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Interpretation of Judaculla Rock

 

Judaculla Rock, located in western North Carolina, is a large soapstone boulder whose surface is covered with carvings. The rock has sometimes been described as depicting a map of a battle in 1755 between the Cherokee and their enemies. Some people believe this battle was between the Cherokee and the Creek Nation, while others believe the Cherokee fought with the Catawba. In reality, the carvings are probably much older. Archaeologists studying soapstone quarries believe the Judaculla Rock was probably carved during the time archaeologists call the Late Archaic, which dates from 3000 to 1000 BC. Outcrops of soapstone, used by Native Americans in the past to sculpt pipes, beads, bowls, and bannerstones, are located near the Judaculla Rock. Archaeologists think Native Americans camped at, or near, the rock when they came to quarry the stone.

James Mooney, a researcher at the Smithsonian Institution who collected southern Indian stories, recorded the Cherokee legend of Judaculla Rock in the 1880s. According to Mooney's story, a being named Judaculla (called by the Cherokee Tsul-ka-lu, or the Great Slant-eyed Giant) was a giant hunter who lived atop a mountain at the head of the Tuckaseegee River in Jackson County. Judaculla was very powerful and could control the wind, rain, thunder, and lightning. The carvings on the boulder represent scratches made by Judaculla's feet as he jumped from the top of the mountain to the creek below. The seven-toed foot at the lower right hand side of the boulder is said to depict Judaculla's footprint.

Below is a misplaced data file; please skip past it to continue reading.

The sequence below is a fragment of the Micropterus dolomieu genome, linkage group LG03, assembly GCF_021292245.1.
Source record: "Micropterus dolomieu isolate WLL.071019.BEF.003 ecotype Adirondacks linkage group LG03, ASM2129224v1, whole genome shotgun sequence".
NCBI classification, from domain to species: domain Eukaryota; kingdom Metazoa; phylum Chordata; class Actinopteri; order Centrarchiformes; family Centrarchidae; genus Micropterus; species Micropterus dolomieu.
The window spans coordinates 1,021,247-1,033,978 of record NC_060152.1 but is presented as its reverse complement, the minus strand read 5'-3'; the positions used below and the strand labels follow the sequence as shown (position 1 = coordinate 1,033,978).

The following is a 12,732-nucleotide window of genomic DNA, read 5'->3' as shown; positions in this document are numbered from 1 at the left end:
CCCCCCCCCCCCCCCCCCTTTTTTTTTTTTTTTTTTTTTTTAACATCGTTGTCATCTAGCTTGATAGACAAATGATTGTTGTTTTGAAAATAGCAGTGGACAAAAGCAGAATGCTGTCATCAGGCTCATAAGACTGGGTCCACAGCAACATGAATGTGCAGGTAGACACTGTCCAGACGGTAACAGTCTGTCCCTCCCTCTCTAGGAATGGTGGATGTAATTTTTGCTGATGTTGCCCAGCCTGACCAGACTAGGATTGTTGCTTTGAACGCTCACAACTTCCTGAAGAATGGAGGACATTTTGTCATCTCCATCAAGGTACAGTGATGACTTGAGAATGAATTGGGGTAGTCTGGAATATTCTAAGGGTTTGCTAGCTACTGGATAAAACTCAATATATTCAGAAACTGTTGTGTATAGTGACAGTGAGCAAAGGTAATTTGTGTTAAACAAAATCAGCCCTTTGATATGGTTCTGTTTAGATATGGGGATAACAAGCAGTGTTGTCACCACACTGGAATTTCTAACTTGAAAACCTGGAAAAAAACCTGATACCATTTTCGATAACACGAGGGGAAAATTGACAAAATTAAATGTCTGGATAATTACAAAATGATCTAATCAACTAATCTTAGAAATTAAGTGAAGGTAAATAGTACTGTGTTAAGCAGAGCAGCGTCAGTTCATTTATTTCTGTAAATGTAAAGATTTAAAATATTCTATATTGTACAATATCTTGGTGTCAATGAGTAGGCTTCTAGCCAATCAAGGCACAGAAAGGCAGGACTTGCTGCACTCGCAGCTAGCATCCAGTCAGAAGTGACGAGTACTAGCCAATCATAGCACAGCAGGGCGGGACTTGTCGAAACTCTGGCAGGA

The actual meanings of the Judaculla Rock symbols are a mystery. It is possible these figures may represent humans, animals, or figures of religious importance. As late as the 1880s and 1890s, Cherokee groups would assemble at Judaculla Rock to hold ceremonies. Today the land around the Judaculla Rock has been turned into a small park, where visitors can view the boulder and ponder its meaning.


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